As you approach the end of your career, it is highly likely that your thoughts will be turning to how you will manage your money in this new stage of life.

One aspect of your savings that you might anticipate using at this stage is your pension tax-free lump sum.

In the 2023/24 tax year, you can typically take 25% of your pension savings tax-free when you reach the normal minimum pension age of 55 (rising to 57 in 2028). 

This money can be invaluable in allowing you to achieve your retirement goals. Whether you want to buy your dream home, travel the world, or retire abroad, being able to access this money can help you to make your ambitions a reality.

Of course, just like any other savings you hold, it is often wise to plan carefully so that you can make the most of your money. This very much includes the tax-free lump sum, yet many over-55s say that they plan to or have already used the entire amount early on.

According to Standard Life, 32% of over-55s have spent or expect to spend their entire lump sum within the first six months of taking it.

While this is not necessarily a bad choice, it highlights the importance of having a plan for your tax-free entitlement. That way, you can be confident that you will be able to make the most of it when you reach the normal minimum pension age.

So, read on to discover three top tips that could help you to manage your 25% tax-free lump sum.

1. Choose how you will take it

Firstly, it is useful to be aware that in the current tax year, you have a choice as to how you take the 25% sum.

You could of course take it all at once in a single withdrawal. This gives you access to a lump sum that you could then use however you see fit, whether that is making one large purchase or using it to fund your lifestyle in the long term.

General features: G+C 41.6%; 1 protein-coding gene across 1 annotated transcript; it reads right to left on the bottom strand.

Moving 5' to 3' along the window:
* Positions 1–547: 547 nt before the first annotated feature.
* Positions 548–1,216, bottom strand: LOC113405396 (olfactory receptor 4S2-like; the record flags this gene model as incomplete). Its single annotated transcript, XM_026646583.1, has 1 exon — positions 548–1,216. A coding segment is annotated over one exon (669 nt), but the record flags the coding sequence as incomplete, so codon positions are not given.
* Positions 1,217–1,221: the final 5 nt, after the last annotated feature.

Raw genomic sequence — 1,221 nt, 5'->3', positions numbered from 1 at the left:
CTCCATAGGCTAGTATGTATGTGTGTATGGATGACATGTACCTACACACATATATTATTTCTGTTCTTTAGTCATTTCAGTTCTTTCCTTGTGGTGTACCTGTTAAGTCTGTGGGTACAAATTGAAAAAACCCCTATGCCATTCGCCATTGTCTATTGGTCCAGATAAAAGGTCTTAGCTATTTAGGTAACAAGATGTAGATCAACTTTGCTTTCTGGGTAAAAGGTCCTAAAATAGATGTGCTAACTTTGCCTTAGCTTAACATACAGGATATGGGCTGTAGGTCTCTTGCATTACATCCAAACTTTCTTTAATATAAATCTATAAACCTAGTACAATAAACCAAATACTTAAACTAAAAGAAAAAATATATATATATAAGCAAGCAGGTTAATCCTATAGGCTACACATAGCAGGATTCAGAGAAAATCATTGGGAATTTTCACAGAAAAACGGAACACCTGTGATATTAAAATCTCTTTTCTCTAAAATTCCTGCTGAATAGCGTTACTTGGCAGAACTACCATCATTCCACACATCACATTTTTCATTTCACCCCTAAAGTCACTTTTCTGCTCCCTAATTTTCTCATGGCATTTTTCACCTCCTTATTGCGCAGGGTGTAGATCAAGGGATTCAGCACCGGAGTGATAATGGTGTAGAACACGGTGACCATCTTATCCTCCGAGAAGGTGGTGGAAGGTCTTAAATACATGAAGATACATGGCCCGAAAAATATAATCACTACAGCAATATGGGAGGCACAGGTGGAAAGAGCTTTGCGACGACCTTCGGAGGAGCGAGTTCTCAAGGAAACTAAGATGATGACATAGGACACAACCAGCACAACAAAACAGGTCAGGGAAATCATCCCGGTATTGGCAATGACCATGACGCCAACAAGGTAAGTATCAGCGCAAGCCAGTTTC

Alternatively, you do not have to take it all at once, instead drawing your tax-free sum as a series of small chunks. You could choose to use this to supplement your income, spreading out the tax-free portion of your pension for longer.

You can even draw what is known as an “uncrystallised funds pension lump sum”. This involves multiple withdrawals of which 25% of each is tax-free, with the remaining 75% being subject to Income Tax.

This can allow you to keep your pension savings invested for longer, giving you the potential to generate further returns on your money. However, it is important to note that this may affect your pension allowances in future.

Bear in mind that these options are subject to your pension provider allowing this.

With each strategy having various benefits, you can see why it is important to first consider how you will take your 25% tax-free entitlement.

2. Set out your retirement goals

When deciding how you will take your lump sum, it can often be helpful to consider your goals for the future first. This can make it easier to decide how to effectively use your tax-free money.

For example, if you take your entire lump sum with no plan, you might end up with a significant amount of cash that you then need to save or invest. Without a goal in mind, you might have withdrawn this money and now have no real need for it.